To turn on encryption, you need to create a file called .wingdebugpw which contains a single line of text that is used as the password at both ends of the debug channel. The line should be in the form [encrypt]:[password] where [encrypt] is one of none or rotor, and [password] is your password. If you specify only a password and no encryption type, rotor is used by default. The value none is used when a password is specified to control debug process attach/detach, as described further in section 6.14 above.

Place a copy of this file into the .wingide directory in your home directory (on Linux/Unix) or WINGHOME\profiles\[username] (on Windows). Whenever this file is present, Wing will enable encryption using the password in the file. You may need to restart Wing after placing, altering, or removing this file.

You will also need to place another copy of this file in the same directory as the remote debug program or within the .wingide directory of the user under which the debug program will run (or WINGHOME\profiles\[username] on Windows).

It is important that both ends of the channel match with respect to whether or not this file is present, what type of encryption is specified, and the password that is given. Passwords are case sensitive. If only one of the files is present or if they do not match, then the debug session will fail to initiate properly, possibly without clear notice of error.

The password is currently stored unencrypted, so it is important to make sure that the file is readable only by trusted users. Usually the best approach is to change the file so it is readable only by a single user (for example with chmod 400 on Linux/Unix), and then change ownership of the file to match the user under which Wing or the debug program will run (for example, with chown on Linux/Unix).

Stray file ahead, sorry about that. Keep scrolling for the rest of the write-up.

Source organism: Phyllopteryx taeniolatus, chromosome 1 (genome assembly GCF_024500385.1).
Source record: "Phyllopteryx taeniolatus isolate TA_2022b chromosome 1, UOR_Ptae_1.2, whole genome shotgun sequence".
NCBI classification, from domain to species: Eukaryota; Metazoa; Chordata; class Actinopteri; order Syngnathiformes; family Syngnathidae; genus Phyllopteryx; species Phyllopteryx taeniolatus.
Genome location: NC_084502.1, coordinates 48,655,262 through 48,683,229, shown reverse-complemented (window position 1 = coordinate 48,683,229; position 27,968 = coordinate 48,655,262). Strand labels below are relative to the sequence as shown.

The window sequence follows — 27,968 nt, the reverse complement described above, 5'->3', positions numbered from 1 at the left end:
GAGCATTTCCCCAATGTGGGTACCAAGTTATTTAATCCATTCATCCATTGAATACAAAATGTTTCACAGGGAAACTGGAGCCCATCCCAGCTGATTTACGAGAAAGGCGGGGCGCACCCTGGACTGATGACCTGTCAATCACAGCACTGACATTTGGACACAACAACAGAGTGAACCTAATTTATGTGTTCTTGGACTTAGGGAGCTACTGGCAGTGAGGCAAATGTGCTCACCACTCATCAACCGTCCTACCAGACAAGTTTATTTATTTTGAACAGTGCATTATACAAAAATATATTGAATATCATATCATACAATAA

Encryption will also be turned on for Wing-launched debug sessions as long as ~/.wingide/.wingdebugpw (on Linux/Unix) or WINGHOME\profiles\[username]\.wingdebugpw (on Windows) is present and specifies a non-none encryption type. Since an encrypted channel is noticeably slower than an unencrypted channel, you may wish to remove, rename, or alter this file unless you really need encryption.

6.15.7 Full Control via Debug API

A simple API can be used to control debugging more closely, once you have imported the first time, as was described in section 6.15.1 above.

This is useful in cases where you want to be able to start and stop debugging on the fly several times during a debug run, for example to avoid debug overhead except within a small sub-section of your code.

To use the API, take the following steps:

  1. Configure and import as described in section 6.15.1.